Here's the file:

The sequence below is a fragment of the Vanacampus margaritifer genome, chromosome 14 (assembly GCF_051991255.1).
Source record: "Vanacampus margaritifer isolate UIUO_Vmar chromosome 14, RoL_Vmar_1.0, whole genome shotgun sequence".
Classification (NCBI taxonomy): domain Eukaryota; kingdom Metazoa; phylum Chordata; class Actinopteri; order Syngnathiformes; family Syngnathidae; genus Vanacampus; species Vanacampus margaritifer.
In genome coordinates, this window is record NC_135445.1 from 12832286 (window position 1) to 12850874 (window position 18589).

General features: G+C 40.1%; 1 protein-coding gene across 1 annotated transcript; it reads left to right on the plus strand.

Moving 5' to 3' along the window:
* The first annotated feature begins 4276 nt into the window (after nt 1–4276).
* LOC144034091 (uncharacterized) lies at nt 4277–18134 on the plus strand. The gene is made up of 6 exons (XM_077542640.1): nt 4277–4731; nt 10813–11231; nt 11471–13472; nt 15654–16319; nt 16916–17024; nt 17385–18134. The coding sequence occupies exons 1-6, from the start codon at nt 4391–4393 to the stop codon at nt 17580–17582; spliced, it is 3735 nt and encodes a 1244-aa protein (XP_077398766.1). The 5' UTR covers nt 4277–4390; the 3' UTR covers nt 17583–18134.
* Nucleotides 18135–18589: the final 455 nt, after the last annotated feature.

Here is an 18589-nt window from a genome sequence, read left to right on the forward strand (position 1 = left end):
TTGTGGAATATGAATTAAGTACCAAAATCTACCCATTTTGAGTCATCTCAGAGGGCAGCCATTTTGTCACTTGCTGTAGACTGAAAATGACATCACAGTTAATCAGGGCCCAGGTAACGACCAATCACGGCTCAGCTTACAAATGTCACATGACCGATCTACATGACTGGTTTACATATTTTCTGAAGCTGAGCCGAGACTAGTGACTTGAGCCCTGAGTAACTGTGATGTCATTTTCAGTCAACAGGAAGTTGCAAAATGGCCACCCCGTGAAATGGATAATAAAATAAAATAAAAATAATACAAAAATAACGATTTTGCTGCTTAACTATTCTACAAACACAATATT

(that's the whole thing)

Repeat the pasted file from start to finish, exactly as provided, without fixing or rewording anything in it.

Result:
The sequence below is a fragment of the Vanacampus margaritifer genome, chromosome 14 (assembly GCF_051991255.1).
Source record: "Vanacampus margaritifer isolate UIUO_Vmar chromosome 14, RoL_Vmar_1.0, whole genome shotgun sequence".
Classification (NCBI taxonomy): domain Eukaryota; kingdom Metazoa; phylum Chordata; class Actinopteri; order Syngnathiformes; family Syngnathidae; genus Vanacampus; species Vanacampus margaritifer.
In genome coordinates, this window is record NC_135445.1 from 12832286 (window position 1) to 12850874 (window position 18589).

General features: G+C 40.1%; 1 protein-coding gene across 1 annotated transcript; it reads left to right on the plus strand.

Moving 5' to 3' along the window:
* The first annotated feature begins 4276 nt into the window (after nt 1–4276).
* LOC144034091 (uncharacterized) lies at nt 4277–18134 on the plus strand. The gene is made up of 6 exons (XM_077542640.1): nt 4277–4731; nt 10813–11231; nt 11471–13472; nt 15654–16319; nt 16916–17024; nt 17385–18134. The coding sequence occupies exons 1-6, from the start codon at nt 4391–4393 to the stop codon at nt 17580–17582; spliced, it is 3735 nt and encodes a 1244-aa protein (XP_077398766.1). The 5' UTR covers nt 4277–4390; the 3' UTR covers nt 17583–18134.
* Nucleotides 18135–18589: the final 455 nt, after the last annotated feature.

Here is an 18589-nt window from a genome sequence, read left to right on the forward strand (position 1 = left end):
TTGTGGAATATGAATTAAGTACCAAAATCTACCCATTTTGAGTCATCTCAGAGGGCAGCCATTTTGTCACTTGCTGTAGACTGAAAATGACATCACAGTTAATCAGGGCCCAGGTAACGACCAATCACGGCTCAGCTTACAAATGTCACATGACCGATCTACATGACTGGTTTACATATTTTCTGAAGCTGAGCCGAGACTAGTGACTTGAGCCCTGAGTAACTGTGATGTCATTTTCAGTCAACAGGAAGTTGCAAAATGGCCACCCCGTGAAATGGATAATAAAATAAAATAAAAATAATACAAAAATAACGATTTTGCTGCTTAACTATTCTACAAACACAATATT